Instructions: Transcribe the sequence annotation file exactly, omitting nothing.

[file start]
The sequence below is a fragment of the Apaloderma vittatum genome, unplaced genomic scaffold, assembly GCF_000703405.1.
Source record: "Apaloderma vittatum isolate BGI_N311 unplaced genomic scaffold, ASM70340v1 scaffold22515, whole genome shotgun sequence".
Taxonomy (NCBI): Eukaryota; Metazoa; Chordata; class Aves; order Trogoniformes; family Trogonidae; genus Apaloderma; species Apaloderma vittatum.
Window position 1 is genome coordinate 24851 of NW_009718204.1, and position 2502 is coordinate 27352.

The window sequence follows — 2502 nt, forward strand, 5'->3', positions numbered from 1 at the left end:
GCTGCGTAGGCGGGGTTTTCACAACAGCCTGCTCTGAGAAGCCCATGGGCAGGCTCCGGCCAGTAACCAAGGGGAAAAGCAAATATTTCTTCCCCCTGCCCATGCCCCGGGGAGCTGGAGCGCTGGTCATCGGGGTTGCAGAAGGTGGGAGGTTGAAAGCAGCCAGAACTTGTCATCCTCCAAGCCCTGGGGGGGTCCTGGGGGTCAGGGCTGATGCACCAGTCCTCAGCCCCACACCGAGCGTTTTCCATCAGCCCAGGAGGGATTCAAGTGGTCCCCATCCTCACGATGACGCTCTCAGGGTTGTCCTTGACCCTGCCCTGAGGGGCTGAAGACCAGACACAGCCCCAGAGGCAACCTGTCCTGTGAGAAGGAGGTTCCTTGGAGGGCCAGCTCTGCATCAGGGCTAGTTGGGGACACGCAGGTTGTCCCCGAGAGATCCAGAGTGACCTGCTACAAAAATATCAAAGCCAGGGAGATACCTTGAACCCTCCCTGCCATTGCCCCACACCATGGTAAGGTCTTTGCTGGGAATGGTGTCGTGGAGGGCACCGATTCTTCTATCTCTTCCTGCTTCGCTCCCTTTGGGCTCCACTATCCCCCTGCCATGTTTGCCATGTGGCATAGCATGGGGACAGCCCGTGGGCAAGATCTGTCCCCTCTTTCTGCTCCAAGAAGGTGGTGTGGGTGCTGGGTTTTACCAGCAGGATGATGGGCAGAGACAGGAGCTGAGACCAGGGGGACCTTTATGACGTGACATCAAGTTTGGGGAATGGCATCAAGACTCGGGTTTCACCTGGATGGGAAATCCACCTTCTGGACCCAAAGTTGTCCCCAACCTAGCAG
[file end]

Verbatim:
The sequence below is a fragment of the Apaloderma vittatum genome, unplaced genomic scaffold, assembly GCF_000703405.1.
Source record: "Apaloderma vittatum isolate BGI_N311 unplaced genomic scaffold, ASM70340v1 scaffold22515, whole genome shotgun sequence".
Taxonomy (NCBI): Eukaryota; Metazoa; Chordata; class Aves; order Trogoniformes; family Trogonidae; genus Apaloderma; species Apaloderma vittatum.
Window position 1 is genome coordinate 24851 of NW_009718204.1, and position 2502 is coordinate 27352.

The window sequence follows — 2502 nt, forward strand, 5'->3', positions numbered from 1 at the left end:
GCTGCGTAGGCGGGGTTTTCACAACAGCCTGCTCTGAGAAGCCCATGGGCAGGCTCCGGCCAGTAACCAAGGGGAAAAGCAAATATTTCTTCCCCCTGCCCATGCCCCGGGGAGCTGGAGCGCTGGTCATCGGGGTTGCAGAAGGTGGGAGGTTGAAAGCAGCCAGAACTTGTCATCCTCCAAGCCCTGGGGGGGTCCTGGGGGTCAGGGCTGATGCACCAGTCCTCAGCCCCACACCGAGCGTTTTCCATCAGCCCAGGAGGGATTCAAGTGGTCCCCATCCTCACGATGACGCTCTCAGGGTTGTCCTTGACCCTGCCCTGAGGGGCTGAAGACCAGACACAGCCCCAGAGGCAACCTGTCCTGTGAGAAGGAGGTTCCTTGGAGGGCCAGCTCTGCATCAGGGCTAGTTGGGGACACGCAGGTTGTCCCCGAGAGATCCAGAGTGACCTGCTACAAAAATATCAAAGCCAGGGAGATACCTTGAACCCTCCCTGCCATTGCCCCACACCATGGTAAGGTCTTTGCTGGGAATGGTGTCGTGGAGGGCACCGATTCTTCTATCTCTTCCTGCTTCGCTCCCTTTGGGCTCCACTATCCCCCTGCCATGTTTGCCATGTGGCATAGCATGGGGACAGCCCGTGGGCAAGATCTGTCCCCTCTTTCTGCTCCAAGAAGGTGGTGTGGGTGCTGGGTTTTACCAGCAGGATGATGGGCAGAGACAGGAGCTGAGACCAGGGGGACCTTTATGACGTGACATCAAGTTTGGGGAATGGCATCAAGACTCGGGTTTCACCTGGATGGGAAATCCACCTTCTGGACCCAAAGTTGTCCCCAACCTAGCAG